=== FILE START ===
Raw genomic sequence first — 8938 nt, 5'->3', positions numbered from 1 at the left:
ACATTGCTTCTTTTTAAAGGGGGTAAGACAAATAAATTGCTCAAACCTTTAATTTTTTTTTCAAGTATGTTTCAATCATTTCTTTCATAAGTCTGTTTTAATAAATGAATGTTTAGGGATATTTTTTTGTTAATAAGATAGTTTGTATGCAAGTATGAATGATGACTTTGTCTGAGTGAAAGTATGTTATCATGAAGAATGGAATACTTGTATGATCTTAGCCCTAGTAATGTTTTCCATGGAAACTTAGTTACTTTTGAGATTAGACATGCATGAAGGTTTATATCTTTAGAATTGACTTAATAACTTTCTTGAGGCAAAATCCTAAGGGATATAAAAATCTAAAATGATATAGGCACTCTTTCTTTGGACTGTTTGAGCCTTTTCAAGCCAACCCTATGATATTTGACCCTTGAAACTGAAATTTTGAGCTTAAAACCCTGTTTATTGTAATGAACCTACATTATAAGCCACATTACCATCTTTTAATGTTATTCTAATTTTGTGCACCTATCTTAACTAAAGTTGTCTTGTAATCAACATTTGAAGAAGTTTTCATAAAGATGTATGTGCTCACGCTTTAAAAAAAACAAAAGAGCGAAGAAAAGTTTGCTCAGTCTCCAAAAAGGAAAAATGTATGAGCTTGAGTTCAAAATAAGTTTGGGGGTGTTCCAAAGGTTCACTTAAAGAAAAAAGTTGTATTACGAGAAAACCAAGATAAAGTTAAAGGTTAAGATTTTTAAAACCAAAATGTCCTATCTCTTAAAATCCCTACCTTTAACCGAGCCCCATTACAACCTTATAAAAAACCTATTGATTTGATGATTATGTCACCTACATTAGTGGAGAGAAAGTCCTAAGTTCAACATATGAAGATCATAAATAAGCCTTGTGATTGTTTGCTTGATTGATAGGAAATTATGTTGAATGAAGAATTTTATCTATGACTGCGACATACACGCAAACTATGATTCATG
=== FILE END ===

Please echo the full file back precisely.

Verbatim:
Raw genomic sequence first — 8938 nt, 5'->3', positions numbered from 1 at the left:
ACATTGCTTCTTTTTAAAGGGGGTAAGACAAATAAATTGCTCAAACCTTTAATTTTTTTTTCAAGTATGTTTCAATCATTTCTTTCATAAGTCTGTTTTAATAAATGAATGTTTAGGGATATTTTTTTGTTAATAAGATAGTTTGTATGCAAGTATGAATGATGACTTTGTCTGAGTGAAAGTATGTTATCATGAAGAATGGAATACTTGTATGATCTTAGCCCTAGTAATGTTTTCCATGGAAACTTAGTTACTTTTGAGATTAGACATGCATGAAGGTTTATATCTTTAGAATTGACTTAATAACTTTCTTGAGGCAAAATCCTAAGGGATATAAAAATCTAAAATGATATAGGCACTCTTTCTTTGGACTGTTTGAGCCTTTTCAAGCCAACCCTATGATATTTGACCCTTGAAACTGAAATTTTGAGCTTAAAACCCTGTTTATTGTAATGAACCTACATTATAAGCCACATTACCATCTTTTAATGTTATTCTAATTTTGTGCACCTATCTTAACTAAAGTTGTCTTGTAATCAACATTTGAAGAAGTTTTCATAAAGATGTATGTGCTCACGCTTTAAAAAAAACAAAAGAGCGAAGAAAAGTTTGCTCAGTCTCCAAAAAGGAAAAATGTATGAGCTTGAGTTCAAAATAAGTTTGGGGGTGTTCCAAAGGTTCACTTAAAGAAAAAAGTTGTATTACGAGAAAACCAAGATAAAGTTAAAGGTTAAGATTTTTAAAACCAAAATGTCCTATCTCTTAAAATCCCTACCTTTAACCGAGCCCCATTACAACCTTATAAAAAACCTATTGATTTGATGATTATGTCACCTACATTAGTGGAGAGAAAGTCCTAAGTTCAACATATGAAGATCATAAATAAGCCTTGTGATTGTTTGCTTGATTGATAGGAAATTATGTTGAATGAAGAATTTTATCTATGACTGCGACATACACGCAAACTATGATTCATG